WEEK #51 HOW ARE WE DOING? The one with the flash flood…

It was a bright and sunny day. The legs had done their job well; 130 km in 34ºC. It had been hot and humid, but I was getting used to it. After half an hour of looking around I had found a spot to set-up camp. A small stream of water running through a little roadside town called Ostuta. A gas station, taqueria and a bus stop. That was it. Nice and quiet.

IMG_4170I set my trustworthy Carl Denig tent a couple of meters away from the half dried up river. Two men were cleaning some clothes in the stream of water, we nodded and at each other and I asked if I was allowed to camp here. You never know if you’re on private ground. Unlike other places and countries I’ve been, in Mexico they love it when you camp outdoors, in yards or anywhere else, it’s good company and conversation!
While the water for my pasta was boiling I decided to do some laundry in the stream, as some locals had been doing this too. An hour later my head hit the pillow and I was vast asleep. Only to be awoken a few hours later by something I had never been able to imagine happening.

A cold splash of water hit my face and I sat up straight. At least I tried to. There was a large amount of water running into my tent. It was coming in fast. It felt like I was on a waterbed, everywhere I put my hand down I sank away.
“I need to get out of here.” I said to myself. It was pitch black inside the tent and with some luck I managed to find my glasses, phone and the zipper to open the tent, which was now slowly being pulled loose by the strong current of water.
The front of my tent has enough space to store my panniers and other belongings like shoes, helmet, food etc. The things you use daily and need close by. All were now floating in the tent and being pulled away by the current.

The flood came from the nearby mountains where a tropical storm had been raging for some time. The water had come down the little stream and turned it into a raging wild water river, taking everything along its path. Including me. The water had risen more than a meter in a matter of minutes.

With the water up to my waist I went back and forth into the river to get my belongings. Breathing heavily after my third run into the water I noticed my tent had now been pulled loose completely by the strong current and was being washed away to the center of the river, too dangerous to go and get it, in a split second I made the decision to let it go. Better safe than sorry.
My tent, cycling shoes, helmet and some food were all washed away. I stood at the side of the river, staring silently into the raging water. Thinking what else I could have lost and what I was going to do next. The only thing I could do was get some sleep. Somewhere. Anywhere. Somehow.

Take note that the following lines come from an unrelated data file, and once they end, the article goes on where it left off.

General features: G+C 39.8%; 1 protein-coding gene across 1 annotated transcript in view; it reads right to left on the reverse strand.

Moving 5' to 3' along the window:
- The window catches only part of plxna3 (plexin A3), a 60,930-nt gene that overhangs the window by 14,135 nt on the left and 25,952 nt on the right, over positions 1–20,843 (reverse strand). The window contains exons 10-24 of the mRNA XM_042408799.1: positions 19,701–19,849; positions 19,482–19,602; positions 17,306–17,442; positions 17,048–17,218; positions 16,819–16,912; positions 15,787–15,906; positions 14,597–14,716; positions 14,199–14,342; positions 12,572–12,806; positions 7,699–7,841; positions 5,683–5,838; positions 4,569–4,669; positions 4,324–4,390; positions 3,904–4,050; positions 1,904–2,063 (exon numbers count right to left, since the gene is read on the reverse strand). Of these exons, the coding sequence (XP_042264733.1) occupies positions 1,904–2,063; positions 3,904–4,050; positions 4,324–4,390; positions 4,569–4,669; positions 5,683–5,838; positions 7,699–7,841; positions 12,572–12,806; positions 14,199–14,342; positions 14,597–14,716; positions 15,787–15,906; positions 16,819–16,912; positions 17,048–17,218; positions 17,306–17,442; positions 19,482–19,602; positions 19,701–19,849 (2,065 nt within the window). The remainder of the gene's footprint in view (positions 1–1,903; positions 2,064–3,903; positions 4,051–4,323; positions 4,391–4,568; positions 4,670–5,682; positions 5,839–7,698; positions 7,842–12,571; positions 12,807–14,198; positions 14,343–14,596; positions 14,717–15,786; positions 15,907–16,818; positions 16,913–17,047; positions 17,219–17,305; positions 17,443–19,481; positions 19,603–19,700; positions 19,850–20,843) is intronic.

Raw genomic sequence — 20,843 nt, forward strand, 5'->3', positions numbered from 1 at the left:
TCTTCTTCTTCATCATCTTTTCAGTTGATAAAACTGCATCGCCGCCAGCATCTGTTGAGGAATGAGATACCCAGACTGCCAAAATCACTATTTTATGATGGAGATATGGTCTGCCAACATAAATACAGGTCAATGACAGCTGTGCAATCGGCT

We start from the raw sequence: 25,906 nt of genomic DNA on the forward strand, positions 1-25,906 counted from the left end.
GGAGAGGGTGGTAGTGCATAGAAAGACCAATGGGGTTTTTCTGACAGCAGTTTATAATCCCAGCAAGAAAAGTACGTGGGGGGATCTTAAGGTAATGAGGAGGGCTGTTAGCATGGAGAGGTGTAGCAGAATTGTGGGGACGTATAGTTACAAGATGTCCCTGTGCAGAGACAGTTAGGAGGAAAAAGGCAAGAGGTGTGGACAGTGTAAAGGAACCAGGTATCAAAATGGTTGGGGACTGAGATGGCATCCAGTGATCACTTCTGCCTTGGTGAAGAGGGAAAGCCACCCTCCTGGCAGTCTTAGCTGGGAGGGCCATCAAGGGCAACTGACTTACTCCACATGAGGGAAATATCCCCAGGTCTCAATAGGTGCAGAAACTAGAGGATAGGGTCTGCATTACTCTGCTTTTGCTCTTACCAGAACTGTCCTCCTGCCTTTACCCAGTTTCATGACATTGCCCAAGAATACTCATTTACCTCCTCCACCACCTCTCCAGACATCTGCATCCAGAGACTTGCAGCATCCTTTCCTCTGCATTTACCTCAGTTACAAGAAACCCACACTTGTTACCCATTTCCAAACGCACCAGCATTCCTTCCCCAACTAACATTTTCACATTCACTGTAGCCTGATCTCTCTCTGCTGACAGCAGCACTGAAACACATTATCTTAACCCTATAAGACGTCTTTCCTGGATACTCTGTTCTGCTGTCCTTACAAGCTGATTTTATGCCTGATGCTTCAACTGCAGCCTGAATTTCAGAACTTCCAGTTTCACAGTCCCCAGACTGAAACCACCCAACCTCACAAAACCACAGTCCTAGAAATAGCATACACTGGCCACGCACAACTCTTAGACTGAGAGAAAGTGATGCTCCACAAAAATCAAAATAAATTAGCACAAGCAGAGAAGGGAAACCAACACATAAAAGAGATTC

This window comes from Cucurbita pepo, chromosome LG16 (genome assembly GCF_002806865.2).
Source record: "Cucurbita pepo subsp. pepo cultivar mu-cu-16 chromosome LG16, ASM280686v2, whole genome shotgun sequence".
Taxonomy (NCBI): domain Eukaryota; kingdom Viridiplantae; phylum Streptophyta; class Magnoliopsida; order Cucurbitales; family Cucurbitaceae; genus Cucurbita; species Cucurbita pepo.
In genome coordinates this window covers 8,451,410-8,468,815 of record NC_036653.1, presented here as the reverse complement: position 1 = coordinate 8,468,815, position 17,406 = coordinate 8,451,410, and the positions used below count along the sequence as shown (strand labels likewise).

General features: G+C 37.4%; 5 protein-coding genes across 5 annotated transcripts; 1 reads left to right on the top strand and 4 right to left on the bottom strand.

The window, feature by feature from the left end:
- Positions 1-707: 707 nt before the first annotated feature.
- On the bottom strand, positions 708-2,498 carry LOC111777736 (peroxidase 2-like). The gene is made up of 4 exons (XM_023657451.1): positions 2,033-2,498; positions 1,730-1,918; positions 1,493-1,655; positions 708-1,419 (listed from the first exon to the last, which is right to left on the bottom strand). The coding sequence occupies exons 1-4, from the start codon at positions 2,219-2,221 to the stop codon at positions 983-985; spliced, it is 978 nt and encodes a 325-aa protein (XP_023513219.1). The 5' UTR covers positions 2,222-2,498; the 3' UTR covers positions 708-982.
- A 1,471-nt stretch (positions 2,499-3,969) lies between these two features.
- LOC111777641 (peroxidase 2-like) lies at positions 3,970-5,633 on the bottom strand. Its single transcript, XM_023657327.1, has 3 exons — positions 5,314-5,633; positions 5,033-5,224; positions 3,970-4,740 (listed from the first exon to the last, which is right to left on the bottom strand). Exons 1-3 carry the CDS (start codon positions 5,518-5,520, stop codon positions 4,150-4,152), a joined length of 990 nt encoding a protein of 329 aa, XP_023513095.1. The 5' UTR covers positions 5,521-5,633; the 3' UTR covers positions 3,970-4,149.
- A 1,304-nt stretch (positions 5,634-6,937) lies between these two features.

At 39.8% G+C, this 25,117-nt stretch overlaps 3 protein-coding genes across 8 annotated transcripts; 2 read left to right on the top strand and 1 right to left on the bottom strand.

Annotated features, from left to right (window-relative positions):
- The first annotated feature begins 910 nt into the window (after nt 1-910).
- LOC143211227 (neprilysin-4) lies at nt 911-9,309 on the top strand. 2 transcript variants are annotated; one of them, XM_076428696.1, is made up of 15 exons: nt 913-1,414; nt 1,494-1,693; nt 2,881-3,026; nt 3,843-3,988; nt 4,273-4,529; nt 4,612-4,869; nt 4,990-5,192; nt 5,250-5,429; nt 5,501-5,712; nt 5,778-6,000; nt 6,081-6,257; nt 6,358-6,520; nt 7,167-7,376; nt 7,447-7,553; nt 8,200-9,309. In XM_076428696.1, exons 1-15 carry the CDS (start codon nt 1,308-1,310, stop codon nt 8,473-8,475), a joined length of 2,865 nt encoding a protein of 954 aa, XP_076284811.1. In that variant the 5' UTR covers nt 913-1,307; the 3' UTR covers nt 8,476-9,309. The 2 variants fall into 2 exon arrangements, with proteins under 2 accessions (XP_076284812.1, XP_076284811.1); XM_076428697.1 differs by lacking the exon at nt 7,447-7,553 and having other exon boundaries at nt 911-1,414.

IMG_4213My steel bicycle hadn’t been washed away; it was too heavy. I loaded it up and started pedaling into the darkness. After a few minutes I saw a bus stop. It had a little roof over the bench to keep me dry, sort of. I put down my air mattress and wet sleeping bag, which had been rescued from the tent, and went to sleep, only to be awoken 3 hours later. A couple of kids waiting for the bus all had a weird look on their face. Who was this man in their bus stop? Why was he sleeping here? I put myself in their position and started laughing a bit. It was a pretty strange situation, a funny one though.

No food, little water, almost everything wet. Now what? Start pedaling I guess, no other option. It didn’t take long before I reached another little town. There I had some breakfast and juice before cycling down the road again to a larger town where I could find a cheap motel. I was now homeless and needed to dry off my things.
Arriaga was the town. Small, vibrant and very hot. The last stop before I would reach Tuxtla Gutierrez, 125km further south.
The next day I left around noon. Waiting for my things to be completely dry, I headed into town for some groceries and different flipflops. The ones I had saved from the river were worn out and had caused blisters on the soles of my feet. Not a good thought when you know you have to pedal up a mountain the first 22 km of the day.

Now I’m in Tuxtla. Wouter and Samantha are here too. The next few days will be the last days we spend together before we part our ways. Wouter and I started almost 9 months ago in Alaska. Samantha joined us in Vancouver. Like a flash flood we’ve been heading south down the North American continent, reaching out to thousands. Next up is Central-America, and then South-America. We will keep going, though in different places, and we will make a difference in peoples lives. If you haven’t joined us yet, you still can! Support, donate and follow 99%RIDE, see your donation at work!

We are 99%RIDE; will you be our 1%?

From Tuxtla Gutierrez,

Dirk Spits

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